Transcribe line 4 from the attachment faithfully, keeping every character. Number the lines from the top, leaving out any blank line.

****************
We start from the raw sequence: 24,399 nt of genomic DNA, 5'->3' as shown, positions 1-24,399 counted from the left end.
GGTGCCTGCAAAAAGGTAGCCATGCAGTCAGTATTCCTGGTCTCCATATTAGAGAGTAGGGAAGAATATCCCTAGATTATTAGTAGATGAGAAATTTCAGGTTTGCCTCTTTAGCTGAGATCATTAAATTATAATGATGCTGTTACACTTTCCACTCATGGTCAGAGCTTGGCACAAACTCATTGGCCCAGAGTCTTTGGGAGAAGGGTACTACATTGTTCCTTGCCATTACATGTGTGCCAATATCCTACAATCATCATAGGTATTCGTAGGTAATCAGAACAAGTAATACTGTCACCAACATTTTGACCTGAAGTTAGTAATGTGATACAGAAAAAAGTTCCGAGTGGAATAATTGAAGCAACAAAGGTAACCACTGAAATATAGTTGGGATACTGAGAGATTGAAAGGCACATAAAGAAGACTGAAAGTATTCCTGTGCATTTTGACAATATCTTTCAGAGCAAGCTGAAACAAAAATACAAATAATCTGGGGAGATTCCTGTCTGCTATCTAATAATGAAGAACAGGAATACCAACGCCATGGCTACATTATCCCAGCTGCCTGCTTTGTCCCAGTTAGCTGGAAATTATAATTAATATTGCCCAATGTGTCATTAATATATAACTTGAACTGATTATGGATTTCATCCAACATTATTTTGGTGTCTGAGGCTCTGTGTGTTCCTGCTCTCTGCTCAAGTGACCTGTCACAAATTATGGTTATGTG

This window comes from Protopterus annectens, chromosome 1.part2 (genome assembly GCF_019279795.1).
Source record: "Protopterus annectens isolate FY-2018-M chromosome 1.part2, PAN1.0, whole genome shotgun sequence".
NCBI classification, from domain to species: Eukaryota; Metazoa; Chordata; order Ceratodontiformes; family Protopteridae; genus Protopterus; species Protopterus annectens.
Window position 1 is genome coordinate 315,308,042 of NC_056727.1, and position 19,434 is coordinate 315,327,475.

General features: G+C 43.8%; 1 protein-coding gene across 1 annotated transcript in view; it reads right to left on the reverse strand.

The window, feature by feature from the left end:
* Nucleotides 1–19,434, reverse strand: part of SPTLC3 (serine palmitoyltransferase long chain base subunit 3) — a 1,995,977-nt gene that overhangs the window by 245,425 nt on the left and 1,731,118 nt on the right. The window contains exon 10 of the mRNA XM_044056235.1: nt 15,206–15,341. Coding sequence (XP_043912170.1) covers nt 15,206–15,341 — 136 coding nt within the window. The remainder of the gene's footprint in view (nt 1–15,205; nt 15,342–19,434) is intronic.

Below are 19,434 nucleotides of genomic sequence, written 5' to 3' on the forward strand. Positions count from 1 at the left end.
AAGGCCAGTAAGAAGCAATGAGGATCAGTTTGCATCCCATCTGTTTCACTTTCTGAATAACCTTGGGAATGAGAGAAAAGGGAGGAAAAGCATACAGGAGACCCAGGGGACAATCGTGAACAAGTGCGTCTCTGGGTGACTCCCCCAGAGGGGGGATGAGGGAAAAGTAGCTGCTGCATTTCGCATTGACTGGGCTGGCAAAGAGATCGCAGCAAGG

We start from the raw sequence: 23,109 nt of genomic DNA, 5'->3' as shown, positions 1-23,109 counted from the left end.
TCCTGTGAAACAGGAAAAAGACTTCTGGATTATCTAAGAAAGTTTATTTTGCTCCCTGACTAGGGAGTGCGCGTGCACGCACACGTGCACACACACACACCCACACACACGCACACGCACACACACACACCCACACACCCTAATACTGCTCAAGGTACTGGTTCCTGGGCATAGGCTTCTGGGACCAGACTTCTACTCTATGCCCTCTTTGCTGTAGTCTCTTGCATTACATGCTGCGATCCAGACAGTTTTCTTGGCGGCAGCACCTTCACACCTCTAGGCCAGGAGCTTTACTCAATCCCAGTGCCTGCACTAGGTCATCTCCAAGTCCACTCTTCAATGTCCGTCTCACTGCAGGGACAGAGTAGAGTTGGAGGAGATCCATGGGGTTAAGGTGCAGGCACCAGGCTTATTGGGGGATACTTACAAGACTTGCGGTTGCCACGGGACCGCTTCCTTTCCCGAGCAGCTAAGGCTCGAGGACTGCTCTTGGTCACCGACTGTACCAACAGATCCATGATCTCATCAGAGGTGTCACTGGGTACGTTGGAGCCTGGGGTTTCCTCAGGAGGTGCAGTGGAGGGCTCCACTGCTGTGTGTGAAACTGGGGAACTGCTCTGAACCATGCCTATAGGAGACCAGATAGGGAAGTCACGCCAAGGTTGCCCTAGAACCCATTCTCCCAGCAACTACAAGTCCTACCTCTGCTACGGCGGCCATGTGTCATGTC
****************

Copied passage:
Source record: "Protopterus annectens isolate FY-2018-M chromosome 1.part2, PAN1.0, whole genome shotgun sequence".